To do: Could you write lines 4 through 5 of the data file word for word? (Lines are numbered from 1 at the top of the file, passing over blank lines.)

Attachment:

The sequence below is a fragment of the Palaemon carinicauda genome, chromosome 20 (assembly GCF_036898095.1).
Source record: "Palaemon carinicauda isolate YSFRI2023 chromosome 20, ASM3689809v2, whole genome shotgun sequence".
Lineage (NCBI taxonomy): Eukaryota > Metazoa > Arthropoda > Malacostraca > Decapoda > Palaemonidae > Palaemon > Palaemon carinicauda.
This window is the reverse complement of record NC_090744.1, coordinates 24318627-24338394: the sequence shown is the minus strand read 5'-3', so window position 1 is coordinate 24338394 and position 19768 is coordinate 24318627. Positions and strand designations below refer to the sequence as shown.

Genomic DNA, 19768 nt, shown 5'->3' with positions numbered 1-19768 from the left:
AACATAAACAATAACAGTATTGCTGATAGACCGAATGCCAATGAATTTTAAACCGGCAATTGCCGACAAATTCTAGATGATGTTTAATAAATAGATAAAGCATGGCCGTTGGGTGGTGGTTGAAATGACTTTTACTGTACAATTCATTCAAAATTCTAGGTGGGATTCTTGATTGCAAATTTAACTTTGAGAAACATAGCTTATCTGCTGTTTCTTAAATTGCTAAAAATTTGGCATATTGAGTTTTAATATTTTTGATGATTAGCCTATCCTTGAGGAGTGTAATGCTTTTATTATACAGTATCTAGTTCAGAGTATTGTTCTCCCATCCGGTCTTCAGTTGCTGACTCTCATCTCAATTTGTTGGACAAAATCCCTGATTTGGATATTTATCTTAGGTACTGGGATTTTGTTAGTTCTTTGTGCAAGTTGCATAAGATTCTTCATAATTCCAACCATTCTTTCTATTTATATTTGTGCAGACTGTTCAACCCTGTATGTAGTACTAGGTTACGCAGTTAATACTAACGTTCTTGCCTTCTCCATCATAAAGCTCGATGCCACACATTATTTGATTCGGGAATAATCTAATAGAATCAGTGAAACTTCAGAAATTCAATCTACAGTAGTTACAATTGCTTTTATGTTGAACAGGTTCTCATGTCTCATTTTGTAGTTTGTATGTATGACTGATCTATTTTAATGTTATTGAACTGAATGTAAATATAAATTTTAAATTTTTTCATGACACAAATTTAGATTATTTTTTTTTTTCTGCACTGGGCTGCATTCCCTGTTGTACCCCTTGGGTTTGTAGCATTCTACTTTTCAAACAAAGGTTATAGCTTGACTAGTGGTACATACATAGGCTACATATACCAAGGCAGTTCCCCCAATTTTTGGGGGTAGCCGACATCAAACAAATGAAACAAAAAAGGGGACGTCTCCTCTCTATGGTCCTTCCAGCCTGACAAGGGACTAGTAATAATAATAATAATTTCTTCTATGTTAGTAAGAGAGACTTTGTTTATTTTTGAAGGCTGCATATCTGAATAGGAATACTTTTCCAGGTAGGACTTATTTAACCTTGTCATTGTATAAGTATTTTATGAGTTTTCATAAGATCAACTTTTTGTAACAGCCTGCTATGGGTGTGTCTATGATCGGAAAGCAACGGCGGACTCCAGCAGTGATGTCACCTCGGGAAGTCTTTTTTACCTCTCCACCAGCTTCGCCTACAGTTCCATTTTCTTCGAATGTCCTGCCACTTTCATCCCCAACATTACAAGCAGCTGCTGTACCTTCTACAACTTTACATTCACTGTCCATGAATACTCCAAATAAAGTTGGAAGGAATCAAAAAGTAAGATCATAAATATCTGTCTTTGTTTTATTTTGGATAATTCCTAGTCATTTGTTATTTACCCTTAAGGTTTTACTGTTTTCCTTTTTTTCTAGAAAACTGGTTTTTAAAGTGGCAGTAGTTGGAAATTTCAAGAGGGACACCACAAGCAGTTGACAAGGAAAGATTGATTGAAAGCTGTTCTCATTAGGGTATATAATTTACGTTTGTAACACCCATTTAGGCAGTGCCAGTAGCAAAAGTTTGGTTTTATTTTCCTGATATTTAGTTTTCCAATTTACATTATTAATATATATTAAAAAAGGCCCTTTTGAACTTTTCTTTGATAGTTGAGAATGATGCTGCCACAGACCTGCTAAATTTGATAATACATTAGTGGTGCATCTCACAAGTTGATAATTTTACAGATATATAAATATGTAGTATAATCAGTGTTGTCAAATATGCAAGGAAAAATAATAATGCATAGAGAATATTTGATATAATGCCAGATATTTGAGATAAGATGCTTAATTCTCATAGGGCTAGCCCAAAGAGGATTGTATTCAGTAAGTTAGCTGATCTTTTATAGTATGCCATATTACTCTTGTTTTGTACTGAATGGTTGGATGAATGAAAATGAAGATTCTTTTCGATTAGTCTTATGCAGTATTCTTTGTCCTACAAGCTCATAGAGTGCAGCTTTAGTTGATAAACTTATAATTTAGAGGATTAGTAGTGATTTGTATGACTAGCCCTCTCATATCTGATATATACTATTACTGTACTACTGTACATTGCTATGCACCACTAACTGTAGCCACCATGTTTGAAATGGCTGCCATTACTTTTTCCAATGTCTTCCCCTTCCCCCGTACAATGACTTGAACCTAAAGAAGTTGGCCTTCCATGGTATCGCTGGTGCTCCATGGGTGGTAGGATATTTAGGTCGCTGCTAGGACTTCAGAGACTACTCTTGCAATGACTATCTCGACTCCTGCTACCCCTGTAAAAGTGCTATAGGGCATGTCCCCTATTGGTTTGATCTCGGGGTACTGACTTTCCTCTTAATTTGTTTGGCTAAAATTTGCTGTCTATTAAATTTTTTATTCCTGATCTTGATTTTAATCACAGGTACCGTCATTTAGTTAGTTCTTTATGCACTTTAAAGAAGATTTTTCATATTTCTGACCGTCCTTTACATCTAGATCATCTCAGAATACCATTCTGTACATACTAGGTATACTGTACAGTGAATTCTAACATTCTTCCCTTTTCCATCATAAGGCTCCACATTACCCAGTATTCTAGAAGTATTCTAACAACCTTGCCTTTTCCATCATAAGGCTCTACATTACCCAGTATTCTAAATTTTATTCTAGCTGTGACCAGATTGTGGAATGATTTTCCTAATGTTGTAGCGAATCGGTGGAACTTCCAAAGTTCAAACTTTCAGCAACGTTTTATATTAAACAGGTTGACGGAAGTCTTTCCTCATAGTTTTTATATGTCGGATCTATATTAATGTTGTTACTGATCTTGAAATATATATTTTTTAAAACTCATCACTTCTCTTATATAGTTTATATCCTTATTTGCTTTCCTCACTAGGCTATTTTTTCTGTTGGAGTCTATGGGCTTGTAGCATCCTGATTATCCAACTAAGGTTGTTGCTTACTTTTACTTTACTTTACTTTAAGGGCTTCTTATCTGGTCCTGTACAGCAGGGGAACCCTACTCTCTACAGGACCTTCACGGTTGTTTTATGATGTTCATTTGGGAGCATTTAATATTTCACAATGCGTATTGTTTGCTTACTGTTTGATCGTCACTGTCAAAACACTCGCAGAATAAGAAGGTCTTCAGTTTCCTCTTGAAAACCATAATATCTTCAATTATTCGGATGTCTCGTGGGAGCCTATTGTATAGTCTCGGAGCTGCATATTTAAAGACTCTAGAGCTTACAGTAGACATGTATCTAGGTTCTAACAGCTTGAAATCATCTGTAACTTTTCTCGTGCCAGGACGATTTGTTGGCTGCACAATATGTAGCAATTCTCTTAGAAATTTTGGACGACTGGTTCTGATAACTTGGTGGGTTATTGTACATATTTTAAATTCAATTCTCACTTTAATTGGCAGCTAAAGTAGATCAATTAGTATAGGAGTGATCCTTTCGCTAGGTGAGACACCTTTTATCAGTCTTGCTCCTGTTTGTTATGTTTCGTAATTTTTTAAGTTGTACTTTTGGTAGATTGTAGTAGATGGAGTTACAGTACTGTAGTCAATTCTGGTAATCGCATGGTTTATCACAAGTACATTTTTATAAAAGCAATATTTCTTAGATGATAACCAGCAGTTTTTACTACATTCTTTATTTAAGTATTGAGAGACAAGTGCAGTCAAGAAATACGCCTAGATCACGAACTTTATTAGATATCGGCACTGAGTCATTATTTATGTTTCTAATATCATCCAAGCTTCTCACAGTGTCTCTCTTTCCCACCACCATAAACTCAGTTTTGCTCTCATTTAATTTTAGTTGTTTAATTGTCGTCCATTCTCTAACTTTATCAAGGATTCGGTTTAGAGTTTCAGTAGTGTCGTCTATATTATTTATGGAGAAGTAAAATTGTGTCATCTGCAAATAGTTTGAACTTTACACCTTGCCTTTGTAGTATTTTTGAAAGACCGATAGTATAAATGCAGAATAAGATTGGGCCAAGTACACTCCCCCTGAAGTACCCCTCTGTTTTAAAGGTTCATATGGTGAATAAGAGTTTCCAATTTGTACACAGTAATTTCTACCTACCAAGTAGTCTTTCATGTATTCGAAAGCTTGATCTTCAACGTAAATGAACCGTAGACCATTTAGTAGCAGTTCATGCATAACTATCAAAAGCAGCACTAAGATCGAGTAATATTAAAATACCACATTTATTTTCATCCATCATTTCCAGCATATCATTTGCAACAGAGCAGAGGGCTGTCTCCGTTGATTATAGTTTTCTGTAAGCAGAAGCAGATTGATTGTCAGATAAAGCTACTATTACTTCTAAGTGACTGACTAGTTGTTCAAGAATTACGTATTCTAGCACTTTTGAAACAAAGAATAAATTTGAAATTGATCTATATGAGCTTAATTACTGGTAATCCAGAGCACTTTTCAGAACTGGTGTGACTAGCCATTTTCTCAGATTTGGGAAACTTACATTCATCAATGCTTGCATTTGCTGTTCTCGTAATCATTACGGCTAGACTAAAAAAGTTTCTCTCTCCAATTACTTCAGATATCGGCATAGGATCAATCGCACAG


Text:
This window is the reverse complement of record NC_090744.1, coordinates 24318627-24338394: the sequence shown is the minus strand read 5'-3', so window position 1 is coordinate 24338394 and position 19768 is coordinate 24318627. Positions and strand designations below refer to the sequence as shown.

Genomic DNA, 19768 nt, shown 5'->3' with positions numbered 1-19768 from the left: